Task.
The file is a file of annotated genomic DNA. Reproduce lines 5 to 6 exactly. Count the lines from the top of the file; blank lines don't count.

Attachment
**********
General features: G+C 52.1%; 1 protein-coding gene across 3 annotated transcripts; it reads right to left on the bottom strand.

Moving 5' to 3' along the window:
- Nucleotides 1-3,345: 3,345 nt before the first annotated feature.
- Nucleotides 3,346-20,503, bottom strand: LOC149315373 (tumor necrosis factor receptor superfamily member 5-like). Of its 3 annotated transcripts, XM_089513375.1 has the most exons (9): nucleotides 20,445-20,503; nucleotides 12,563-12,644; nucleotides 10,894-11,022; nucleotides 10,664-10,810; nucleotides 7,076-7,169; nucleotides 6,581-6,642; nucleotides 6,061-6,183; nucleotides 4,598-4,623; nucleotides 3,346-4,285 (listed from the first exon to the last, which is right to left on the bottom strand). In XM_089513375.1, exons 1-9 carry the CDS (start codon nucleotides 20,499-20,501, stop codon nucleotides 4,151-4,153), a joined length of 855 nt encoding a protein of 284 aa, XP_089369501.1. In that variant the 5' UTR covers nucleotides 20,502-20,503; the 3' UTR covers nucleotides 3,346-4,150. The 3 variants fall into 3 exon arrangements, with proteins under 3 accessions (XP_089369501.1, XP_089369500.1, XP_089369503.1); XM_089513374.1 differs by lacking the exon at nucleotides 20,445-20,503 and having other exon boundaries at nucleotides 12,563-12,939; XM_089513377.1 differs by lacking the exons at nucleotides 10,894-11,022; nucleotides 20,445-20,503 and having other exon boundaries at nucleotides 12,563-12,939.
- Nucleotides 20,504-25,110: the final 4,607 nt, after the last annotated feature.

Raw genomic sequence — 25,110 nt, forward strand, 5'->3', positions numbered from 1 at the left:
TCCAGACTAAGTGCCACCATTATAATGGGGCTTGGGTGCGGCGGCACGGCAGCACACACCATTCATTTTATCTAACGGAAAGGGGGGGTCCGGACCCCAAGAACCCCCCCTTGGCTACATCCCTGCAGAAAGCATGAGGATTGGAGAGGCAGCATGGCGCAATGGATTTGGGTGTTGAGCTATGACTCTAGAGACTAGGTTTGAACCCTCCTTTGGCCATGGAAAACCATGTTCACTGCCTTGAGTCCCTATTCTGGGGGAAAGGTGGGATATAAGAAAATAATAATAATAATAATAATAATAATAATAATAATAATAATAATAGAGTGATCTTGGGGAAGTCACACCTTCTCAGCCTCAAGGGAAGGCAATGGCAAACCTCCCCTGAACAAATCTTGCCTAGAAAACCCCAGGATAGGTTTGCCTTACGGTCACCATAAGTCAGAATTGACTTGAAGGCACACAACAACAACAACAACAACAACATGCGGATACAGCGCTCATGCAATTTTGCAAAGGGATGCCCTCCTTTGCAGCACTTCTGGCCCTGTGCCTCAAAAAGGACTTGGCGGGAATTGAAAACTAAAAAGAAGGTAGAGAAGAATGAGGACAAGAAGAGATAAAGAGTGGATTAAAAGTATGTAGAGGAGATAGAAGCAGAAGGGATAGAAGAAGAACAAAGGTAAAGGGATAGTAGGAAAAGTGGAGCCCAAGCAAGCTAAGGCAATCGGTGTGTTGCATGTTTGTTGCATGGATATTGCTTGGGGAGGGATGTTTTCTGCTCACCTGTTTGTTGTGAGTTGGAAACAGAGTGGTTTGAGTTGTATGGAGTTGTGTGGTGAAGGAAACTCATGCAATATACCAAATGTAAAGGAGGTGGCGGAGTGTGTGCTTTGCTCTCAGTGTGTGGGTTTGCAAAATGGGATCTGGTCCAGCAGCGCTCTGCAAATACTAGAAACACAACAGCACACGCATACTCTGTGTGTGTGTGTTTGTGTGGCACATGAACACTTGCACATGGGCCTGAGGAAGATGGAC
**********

- Nucleotides 20,504-25,110: the final 4,607 nt, after the last annotated feature.

Raw genomic sequence — 25,110 nt, forward strand, 5'->3', positions numbered from 1 at the left: